Q&A: What About the Kids?

Q&A: What About the Kids?

Q. I know this is a strange question. Can you tell me if or where one would find out if there is a law in New Jersey that dictates the total number of children allowed per cooperative apartment or any dwelling unit?  Would this even be found in any bylaws, offering plan or is it something that the municipality would regulate? Does this provision even exist?  

 —Curious About Children in Camden

A. “Limits on the number of people who may live in any dwelling in New Jersey—including a cooperative apartment—are found in the state's Administrative Code,” says partner Robert J. Buckalew of the law firm of Buckalew Frizzell & Crevina LLP in Glen Rock. “The code establishes the minimum per-occupant floor area every dwelling must contain. The requirements are: 150 square feet of useable floor area for first occupant, and 100 square feet for each additional occupant; children under age 2 not included.  The rules are 70 square feet for initial occupant for each room occupied for sleeping  purposes, 50 square feet for each additional person; children under age 2  included.  

“The total living area of a cooperative apartment then, and the square feet of each room that is intended for use as a bedroom and any room that is actually used for sleeping, will limit the total number of persons who may lawfully live in the apartment.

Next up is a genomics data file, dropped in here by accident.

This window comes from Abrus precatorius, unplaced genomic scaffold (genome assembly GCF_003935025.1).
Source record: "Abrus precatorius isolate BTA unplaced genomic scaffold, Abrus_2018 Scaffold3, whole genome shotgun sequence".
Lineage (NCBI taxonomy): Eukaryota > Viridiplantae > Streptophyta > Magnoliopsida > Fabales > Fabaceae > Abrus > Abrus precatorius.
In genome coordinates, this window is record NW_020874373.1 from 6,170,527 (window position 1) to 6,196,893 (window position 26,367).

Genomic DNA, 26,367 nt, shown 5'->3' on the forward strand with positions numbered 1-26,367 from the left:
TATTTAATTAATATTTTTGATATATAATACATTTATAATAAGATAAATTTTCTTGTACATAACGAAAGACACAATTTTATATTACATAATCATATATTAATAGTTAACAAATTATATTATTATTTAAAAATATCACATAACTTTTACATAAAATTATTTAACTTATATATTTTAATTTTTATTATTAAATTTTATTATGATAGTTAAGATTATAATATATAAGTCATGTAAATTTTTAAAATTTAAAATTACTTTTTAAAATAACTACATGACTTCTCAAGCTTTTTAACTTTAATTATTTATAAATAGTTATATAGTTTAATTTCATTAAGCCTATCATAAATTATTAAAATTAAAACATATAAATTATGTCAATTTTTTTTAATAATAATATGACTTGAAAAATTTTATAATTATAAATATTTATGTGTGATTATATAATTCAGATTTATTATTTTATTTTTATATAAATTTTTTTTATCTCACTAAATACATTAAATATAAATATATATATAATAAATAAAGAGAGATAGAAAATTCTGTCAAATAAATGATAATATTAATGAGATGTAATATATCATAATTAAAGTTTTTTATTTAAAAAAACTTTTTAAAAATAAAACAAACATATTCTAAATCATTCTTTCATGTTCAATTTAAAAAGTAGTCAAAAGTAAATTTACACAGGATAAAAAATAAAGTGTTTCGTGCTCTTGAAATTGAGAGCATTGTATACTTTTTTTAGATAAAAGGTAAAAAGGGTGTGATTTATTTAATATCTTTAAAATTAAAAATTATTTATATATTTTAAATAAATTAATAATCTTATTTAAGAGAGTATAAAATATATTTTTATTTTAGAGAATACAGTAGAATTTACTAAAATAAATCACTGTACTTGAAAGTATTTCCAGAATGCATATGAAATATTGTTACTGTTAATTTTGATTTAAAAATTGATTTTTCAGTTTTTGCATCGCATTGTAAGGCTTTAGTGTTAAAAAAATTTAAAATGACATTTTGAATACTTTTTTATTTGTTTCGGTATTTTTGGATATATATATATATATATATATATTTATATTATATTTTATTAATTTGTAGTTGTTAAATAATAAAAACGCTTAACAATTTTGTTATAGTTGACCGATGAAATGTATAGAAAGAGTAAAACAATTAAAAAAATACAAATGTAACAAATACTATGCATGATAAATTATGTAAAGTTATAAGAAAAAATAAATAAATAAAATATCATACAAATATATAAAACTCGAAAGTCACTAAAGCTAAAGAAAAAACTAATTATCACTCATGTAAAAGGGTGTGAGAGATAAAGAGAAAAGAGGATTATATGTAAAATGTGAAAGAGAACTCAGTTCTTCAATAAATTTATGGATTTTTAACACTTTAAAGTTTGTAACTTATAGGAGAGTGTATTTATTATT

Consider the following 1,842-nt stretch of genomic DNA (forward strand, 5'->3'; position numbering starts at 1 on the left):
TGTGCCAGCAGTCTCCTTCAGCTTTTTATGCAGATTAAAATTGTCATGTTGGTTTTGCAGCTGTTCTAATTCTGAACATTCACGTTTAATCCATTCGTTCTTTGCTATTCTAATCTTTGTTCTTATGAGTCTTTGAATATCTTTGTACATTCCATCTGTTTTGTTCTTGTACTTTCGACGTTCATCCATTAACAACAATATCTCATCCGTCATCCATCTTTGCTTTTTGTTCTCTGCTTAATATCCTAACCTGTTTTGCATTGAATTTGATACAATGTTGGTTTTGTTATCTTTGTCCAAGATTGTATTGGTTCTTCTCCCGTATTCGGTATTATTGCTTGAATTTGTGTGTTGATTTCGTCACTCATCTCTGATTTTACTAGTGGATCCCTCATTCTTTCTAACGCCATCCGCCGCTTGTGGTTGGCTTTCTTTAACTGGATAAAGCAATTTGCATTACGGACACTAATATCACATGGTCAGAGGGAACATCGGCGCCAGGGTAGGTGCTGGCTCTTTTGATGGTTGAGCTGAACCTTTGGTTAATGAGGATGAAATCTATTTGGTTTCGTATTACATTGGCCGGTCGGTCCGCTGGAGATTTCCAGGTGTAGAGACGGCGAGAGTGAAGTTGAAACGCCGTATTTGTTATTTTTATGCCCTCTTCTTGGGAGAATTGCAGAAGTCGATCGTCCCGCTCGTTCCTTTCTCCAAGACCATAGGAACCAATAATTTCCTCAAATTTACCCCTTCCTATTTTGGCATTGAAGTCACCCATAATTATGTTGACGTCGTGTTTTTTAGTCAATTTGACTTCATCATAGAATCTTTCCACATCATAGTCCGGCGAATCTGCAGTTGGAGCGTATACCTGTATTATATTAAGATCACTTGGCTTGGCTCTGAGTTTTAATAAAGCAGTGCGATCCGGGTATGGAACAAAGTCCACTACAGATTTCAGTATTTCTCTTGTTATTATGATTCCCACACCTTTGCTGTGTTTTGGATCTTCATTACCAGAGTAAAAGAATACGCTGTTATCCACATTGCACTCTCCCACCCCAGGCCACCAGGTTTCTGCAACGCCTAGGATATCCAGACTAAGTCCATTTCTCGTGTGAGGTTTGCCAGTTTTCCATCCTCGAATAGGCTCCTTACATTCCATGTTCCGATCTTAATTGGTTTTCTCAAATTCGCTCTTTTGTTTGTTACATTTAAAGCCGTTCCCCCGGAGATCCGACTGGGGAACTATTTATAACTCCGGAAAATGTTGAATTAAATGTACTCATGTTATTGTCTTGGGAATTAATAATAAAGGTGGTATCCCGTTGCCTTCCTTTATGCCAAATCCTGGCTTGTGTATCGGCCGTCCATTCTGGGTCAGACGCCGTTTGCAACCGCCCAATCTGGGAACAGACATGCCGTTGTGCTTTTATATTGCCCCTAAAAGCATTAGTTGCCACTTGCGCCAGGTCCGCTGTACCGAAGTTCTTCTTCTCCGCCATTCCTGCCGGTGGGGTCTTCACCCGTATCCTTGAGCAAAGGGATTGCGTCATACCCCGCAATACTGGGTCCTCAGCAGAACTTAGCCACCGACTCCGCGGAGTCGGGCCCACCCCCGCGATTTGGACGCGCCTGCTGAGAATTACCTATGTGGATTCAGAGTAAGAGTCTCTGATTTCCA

“I have not seen any cooperative governing documents, not even a proprietary lease that limits the number of people who may live in an apartment. Typically the only limitation on occupancy is on who rather than how many. This  limitation is always found in the proprietary lease, where phrases such as “the shareholder, his spouse, children and parents,” or “the shareholder and his immediate family” describe who may live in the shareholder's apartment.  

“Zoning ordinances generally come into play only when building plans are being proposed. Their purpose is to place a limit on the size and projected population density of a building. They are generally not used to police a completed building's actual population.  

“Restrictions on occupancy are generally not found in a cooperative's bylaws. The exception would perhaps be an age-restricted, or retirement community. If a  cooperative's Public Offering Statement (POS) describes any limit on occupancy it too would, most likely, describe that limitation by reference to who, rather  than how many, might live in an apartment. However, that description would be  of no lasting effect. A POS is not a governing document.  

“Finally, a co-op's house rules might be used to limit the number of occupants in each of its apartments, but to be safe, any such rule should echo the Administrative Code.” 

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